Acer, the third largest PC manufacturer globally, announced that it is acquiring Gateway and the eMachines brand purchased by Gateway a few years ago.

I’m nostalgic about Gateway after all the years of buying computers in the famous cow-spotted boxes, but Gateway’s slide into irrelevance began long ago and the brand name does not mean anything now. It was already failing in 2001 and had closed all of its stores by April 2004. It was at a low ebb in May 2004: it had lost money in 13 of the previous 14 quarters, it had closed all its retail stores, it had cut its workforce from 24,600 to 7400 employees, and it had stopped manufacturing its own computer products. I don’t have details about the last three years but I don’t think things changed very much.

Interestingly, at that low ebb three years ago, Gateway still had a larger market share than Apple in the US. It wasn’t until last month that Apple tied Gateway for PC shipments in the US, in third place behind HP and Dell.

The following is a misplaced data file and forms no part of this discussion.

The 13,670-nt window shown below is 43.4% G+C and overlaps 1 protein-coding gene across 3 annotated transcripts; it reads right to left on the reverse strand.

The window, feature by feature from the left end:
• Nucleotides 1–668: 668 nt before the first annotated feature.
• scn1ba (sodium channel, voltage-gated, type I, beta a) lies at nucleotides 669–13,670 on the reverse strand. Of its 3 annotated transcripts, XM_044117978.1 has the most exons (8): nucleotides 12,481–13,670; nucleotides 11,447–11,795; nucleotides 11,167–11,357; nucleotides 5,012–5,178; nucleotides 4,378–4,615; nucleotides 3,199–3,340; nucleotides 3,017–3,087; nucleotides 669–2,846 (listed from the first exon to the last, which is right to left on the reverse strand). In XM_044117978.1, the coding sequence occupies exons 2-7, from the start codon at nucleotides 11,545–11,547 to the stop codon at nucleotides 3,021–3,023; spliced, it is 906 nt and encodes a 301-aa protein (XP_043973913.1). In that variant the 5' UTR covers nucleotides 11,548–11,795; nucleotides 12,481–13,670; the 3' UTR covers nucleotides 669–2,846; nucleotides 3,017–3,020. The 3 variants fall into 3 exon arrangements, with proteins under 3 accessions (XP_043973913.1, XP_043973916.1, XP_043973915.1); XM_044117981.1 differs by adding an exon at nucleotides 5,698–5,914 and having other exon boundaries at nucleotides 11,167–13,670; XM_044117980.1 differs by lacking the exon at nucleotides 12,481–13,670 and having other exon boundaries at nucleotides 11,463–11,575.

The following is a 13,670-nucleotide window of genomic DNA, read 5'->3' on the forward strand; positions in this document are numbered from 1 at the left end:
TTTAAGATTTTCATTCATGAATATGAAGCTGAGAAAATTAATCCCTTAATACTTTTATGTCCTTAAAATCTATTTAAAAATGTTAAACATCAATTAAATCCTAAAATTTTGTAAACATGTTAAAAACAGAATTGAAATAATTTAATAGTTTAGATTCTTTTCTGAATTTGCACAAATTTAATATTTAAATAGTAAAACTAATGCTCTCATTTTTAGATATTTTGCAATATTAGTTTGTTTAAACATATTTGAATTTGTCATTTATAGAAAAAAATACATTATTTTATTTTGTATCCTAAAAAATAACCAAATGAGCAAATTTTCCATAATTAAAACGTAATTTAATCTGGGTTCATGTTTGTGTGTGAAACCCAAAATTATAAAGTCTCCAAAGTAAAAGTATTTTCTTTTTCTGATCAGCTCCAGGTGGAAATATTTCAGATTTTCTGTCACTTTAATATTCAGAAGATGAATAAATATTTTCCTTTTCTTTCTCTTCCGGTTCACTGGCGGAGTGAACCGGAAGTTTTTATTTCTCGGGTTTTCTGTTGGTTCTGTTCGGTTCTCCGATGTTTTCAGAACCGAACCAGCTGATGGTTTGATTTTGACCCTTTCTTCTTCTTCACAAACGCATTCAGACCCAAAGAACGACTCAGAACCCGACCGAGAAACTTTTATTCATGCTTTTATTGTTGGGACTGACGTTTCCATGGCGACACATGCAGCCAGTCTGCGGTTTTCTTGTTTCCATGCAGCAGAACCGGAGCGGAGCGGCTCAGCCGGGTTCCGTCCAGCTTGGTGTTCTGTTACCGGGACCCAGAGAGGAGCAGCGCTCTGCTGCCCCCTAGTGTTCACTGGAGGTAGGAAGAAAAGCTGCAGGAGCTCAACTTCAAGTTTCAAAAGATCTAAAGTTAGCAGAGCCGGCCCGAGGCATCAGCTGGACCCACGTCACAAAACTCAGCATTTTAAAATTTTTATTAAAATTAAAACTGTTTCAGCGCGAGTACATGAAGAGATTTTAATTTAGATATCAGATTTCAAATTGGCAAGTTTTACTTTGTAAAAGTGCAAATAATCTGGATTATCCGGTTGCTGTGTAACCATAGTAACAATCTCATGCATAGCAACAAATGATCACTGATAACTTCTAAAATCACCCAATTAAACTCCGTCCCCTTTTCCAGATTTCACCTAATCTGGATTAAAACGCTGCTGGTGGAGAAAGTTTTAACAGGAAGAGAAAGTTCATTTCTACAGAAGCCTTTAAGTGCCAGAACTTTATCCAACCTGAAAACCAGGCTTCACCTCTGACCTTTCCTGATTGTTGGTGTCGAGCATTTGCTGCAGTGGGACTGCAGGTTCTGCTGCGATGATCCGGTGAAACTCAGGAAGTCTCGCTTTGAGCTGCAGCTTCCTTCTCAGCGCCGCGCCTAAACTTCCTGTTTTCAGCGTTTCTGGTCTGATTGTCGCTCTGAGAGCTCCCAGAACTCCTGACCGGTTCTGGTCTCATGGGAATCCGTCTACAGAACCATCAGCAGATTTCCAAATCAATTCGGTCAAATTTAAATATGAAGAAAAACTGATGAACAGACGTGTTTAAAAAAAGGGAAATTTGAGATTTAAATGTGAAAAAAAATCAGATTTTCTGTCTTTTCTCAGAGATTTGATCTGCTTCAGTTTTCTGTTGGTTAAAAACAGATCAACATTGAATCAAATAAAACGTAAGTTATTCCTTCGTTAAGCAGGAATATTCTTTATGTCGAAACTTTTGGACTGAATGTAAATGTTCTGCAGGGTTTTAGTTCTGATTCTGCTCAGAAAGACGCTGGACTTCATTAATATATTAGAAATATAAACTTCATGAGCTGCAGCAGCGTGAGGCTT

Why is Acer buying Gateway, then? Acer has been growing fast in the last three years but it’s had trouble cracking the US market; perhaps it thinks Gateway still has some brand loyalty. Or perhaps there’s another angle: a separate news item today reports that Gateway intends to exercise a right of first refusal to buy Packard Bell, another long-time manufacturer of stinky computers, almost deceased in the US but apparently still selling some computers in England and parts of Europe.

That would put Acer, Gateway, eMachines, and Packard Bell under one roof – a gathering of companies with unbroken track records of making crappy computers going back many years now. It’s rather frightening, really.

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